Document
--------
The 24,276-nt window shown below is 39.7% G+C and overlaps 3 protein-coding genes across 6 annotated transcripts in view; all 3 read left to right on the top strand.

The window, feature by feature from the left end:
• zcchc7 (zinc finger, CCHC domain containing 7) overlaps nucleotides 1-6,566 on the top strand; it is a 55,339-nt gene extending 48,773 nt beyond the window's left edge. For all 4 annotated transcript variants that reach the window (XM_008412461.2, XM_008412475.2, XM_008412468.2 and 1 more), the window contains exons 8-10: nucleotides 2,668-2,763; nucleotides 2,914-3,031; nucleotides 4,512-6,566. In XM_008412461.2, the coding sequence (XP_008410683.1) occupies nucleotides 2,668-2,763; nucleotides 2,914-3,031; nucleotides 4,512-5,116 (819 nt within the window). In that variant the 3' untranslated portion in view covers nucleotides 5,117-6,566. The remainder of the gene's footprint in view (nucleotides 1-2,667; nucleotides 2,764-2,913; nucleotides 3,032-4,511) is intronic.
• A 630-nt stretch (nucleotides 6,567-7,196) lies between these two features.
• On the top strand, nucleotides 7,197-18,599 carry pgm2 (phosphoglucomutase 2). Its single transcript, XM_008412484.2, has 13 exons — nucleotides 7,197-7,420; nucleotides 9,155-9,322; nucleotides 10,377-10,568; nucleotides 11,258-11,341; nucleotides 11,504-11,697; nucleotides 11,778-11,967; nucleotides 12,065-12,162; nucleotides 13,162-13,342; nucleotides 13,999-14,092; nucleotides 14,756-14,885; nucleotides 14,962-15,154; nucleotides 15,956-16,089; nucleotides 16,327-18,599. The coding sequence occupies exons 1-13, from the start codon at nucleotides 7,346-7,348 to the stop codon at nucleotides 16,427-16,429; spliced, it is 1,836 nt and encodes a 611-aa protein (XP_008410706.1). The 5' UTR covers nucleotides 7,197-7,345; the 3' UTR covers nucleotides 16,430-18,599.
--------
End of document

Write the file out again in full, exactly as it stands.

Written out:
The 24,276-nt window shown below is 39.7% G+C and overlaps 3 protein-coding genes across 6 annotated transcripts in view; all 3 read left to right on the top strand.

The window, feature by feature from the left end:
• zcchc7 (zinc finger, CCHC domain containing 7) overlaps nucleotides 1-6,566 on the top strand; it is a 55,339-nt gene extending 48,773 nt beyond the window's left edge. For all 4 annotated transcript variants that reach the window (XM_008412461.2, XM_008412475.2, XM_008412468.2 and 1 more), the window contains exons 8-10: nucleotides 2,668-2,763; nucleotides 2,914-3,031; nucleotides 4,512-6,566. In XM_008412461.2, the coding sequence (XP_008410683.1) occupies nucleotides 2,668-2,763; nucleotides 2,914-3,031; nucleotides 4,512-5,116 (819 nt within the window). In that variant the 3' untranslated portion in view covers nucleotides 5,117-6,566. The remainder of the gene's footprint in view (nucleotides 1-2,667; nucleotides 2,764-2,913; nucleotides 3,032-4,511) is intronic.
• A 630-nt stretch (nucleotides 6,567-7,196) lies between these two features.
• On the top strand, nucleotides 7,197-18,599 carry pgm2 (phosphoglucomutase 2). Its single transcript, XM_008412484.2, has 13 exons — nucleotides 7,197-7,420; nucleotides 9,155-9,322; nucleotides 10,377-10,568; nucleotides 11,258-11,341; nucleotides 11,504-11,697; nucleotides 11,778-11,967; nucleotides 12,065-12,162; nucleotides 13,162-13,342; nucleotides 13,999-14,092; nucleotides 14,756-14,885; nucleotides 14,962-15,154; nucleotides 15,956-16,089; nucleotides 16,327-18,599. The coding sequence occupies exons 1-13, from the start codon at nucleotides 7,346-7,348 to the stop codon at nucleotides 16,427-16,429; spliced, it is 1,836 nt and encodes a 611-aa protein (XP_008410706.1). The 5' UTR covers nucleotides 7,197-7,345; the 3' UTR covers nucleotides 16,430-18,599.